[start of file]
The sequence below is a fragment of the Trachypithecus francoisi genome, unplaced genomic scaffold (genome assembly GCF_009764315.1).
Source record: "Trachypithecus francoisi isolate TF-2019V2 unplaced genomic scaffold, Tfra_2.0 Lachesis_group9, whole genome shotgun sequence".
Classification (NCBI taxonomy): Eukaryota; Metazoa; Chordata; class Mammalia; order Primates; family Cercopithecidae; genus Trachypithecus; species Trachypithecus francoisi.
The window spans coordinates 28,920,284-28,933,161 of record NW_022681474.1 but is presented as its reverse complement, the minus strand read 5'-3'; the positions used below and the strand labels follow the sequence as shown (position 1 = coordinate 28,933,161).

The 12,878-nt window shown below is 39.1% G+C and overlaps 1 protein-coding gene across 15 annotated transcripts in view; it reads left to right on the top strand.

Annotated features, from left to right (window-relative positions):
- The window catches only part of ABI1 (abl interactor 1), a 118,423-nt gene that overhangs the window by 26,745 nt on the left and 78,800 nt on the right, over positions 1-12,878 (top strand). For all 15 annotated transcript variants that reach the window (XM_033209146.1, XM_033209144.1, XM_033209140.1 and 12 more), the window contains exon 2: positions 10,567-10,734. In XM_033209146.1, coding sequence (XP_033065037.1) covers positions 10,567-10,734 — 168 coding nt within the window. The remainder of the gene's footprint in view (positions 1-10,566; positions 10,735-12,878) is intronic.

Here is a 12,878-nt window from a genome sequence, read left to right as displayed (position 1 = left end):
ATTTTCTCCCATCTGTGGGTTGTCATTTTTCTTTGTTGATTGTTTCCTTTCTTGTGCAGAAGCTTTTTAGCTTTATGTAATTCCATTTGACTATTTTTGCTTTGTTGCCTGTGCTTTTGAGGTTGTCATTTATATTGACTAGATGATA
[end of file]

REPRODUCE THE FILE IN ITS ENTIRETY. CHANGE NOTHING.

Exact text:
The sequence below is a fragment of the Trachypithecus francoisi genome, unplaced genomic scaffold (genome assembly GCF_009764315.1).
Source record: "Trachypithecus francoisi isolate TF-2019V2 unplaced genomic scaffold, Tfra_2.0 Lachesis_group9, whole genome shotgun sequence".
Classification (NCBI taxonomy): Eukaryota; Metazoa; Chordata; class Mammalia; order Primates; family Cercopithecidae; genus Trachypithecus; species Trachypithecus francoisi.
The window spans coordinates 28,920,284-28,933,161 of record NW_022681474.1 but is presented as its reverse complement, the minus strand read 5'-3'; the positions used below and the strand labels follow the sequence as shown (position 1 = coordinate 28,933,161).

The 12,878-nt window shown below is 39.1% G+C and overlaps 1 protein-coding gene across 15 annotated transcripts in view; it reads left to right on the top strand.

Annotated features, from left to right (window-relative positions):
- The window catches only part of ABI1 (abl interactor 1), a 118,423-nt gene that overhangs the window by 26,745 nt on the left and 78,800 nt on the right, over positions 1-12,878 (top strand). For all 15 annotated transcript variants that reach the window (XM_033209146.1, XM_033209144.1, XM_033209140.1 and 12 more), the window contains exon 2: positions 10,567-10,734. In XM_033209146.1, coding sequence (XP_033065037.1) covers positions 10,567-10,734 — 168 coding nt within the window. The remainder of the gene's footprint in view (positions 1-10,566; positions 10,735-12,878) is intronic.

Here is a 12,878-nt window from a genome sequence, read left to right as displayed (position 1 = left end):
ATTTTCTCCCATCTGTGGGTTGTCATTTTTCTTTGTTGATTGTTTCCTTTCTTGTGCAGAAGCTTTTTAGCTTTATGTAATTCCATTTGACTATTTTTGCTTTGTTGCCTGTGCTTTTGAGGTTGTCATTTATATTGACTAGATGATA